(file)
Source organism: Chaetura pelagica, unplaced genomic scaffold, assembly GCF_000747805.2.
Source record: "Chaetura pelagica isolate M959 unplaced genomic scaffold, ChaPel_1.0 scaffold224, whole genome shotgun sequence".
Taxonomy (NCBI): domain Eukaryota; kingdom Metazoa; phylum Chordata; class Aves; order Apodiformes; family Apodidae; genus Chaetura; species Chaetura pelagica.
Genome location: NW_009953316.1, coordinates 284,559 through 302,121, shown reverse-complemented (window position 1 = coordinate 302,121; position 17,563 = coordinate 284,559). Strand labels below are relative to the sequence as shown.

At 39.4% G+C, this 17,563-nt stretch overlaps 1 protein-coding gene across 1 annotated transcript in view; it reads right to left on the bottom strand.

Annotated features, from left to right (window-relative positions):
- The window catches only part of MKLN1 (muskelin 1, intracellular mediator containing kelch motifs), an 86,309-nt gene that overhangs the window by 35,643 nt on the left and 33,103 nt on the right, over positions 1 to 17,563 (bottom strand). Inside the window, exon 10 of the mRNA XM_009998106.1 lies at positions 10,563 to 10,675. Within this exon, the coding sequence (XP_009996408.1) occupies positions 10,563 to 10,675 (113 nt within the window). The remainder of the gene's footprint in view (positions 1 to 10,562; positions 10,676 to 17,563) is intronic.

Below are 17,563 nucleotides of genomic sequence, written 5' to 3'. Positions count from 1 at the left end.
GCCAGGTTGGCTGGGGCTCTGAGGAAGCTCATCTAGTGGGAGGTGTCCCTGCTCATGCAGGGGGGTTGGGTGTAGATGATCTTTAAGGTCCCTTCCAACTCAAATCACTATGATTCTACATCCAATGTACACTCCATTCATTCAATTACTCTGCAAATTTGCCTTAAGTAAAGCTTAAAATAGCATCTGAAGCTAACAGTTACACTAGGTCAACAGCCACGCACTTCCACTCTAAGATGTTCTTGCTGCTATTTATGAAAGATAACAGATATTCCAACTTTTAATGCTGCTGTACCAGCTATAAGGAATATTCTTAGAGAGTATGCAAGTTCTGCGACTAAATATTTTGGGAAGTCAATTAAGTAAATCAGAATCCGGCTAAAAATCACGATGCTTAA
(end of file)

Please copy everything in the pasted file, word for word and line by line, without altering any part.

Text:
Source organism: Chaetura pelagica, unplaced genomic scaffold, assembly GCF_000747805.2.
Source record: "Chaetura pelagica isolate M959 unplaced genomic scaffold, ChaPel_1.0 scaffold224, whole genome shotgun sequence".
Taxonomy (NCBI): domain Eukaryota; kingdom Metazoa; phylum Chordata; class Aves; order Apodiformes; family Apodidae; genus Chaetura; species Chaetura pelagica.
Genome location: NW_009953316.1, coordinates 284,559 through 302,121, shown reverse-complemented (window position 1 = coordinate 302,121; position 17,563 = coordinate 284,559). Strand labels below are relative to the sequence as shown.

At 39.4% G+C, this 17,563-nt stretch overlaps 1 protein-coding gene across 1 annotated transcript in view; it reads right to left on the bottom strand.

Annotated features, from left to right (window-relative positions):
- The window catches only part of MKLN1 (muskelin 1, intracellular mediator containing kelch motifs), an 86,309-nt gene that overhangs the window by 35,643 nt on the left and 33,103 nt on the right, over positions 1 to 17,563 (bottom strand). Inside the window, exon 10 of the mRNA XM_009998106.1 lies at positions 10,563 to 10,675. Within this exon, the coding sequence (XP_009996408.1) occupies positions 10,563 to 10,675 (113 nt within the window). The remainder of the gene's footprint in view (positions 1 to 10,562; positions 10,676 to 17,563) is intronic.

Below are 17,563 nucleotides of genomic sequence, written 5' to 3'. Positions count from 1 at the left end.
GCCAGGTTGGCTGGGGCTCTGAGGAAGCTCATCTAGTGGGAGGTGTCCCTGCTCATGCAGGGGGGTTGGGTGTAGATGATCTTTAAGGTCCCTTCCAACTCAAATCACTATGATTCTACATCCAATGTACACTCCATTCATTCAATTACTCTGCAAATTTGCCTTAAGTAAAGCTTAAAATAGCATCTGAAGCTAACAGTTACACTAGGTCAACAGCCACGCACTTCCACTCTAAGATGTTCTTGCTGCTATTTATGAAAGATAACAGATATTCCAACTTTTAATGCTGCTGTACCAGCTATAAGGAATATTCTTAGAGAGTATGCAAGTTCTGCGACTAAATATTTTGGGAAGTCAATTAAGTAAATCAGAATCCGGCTAAAAATCACGATGCTTAA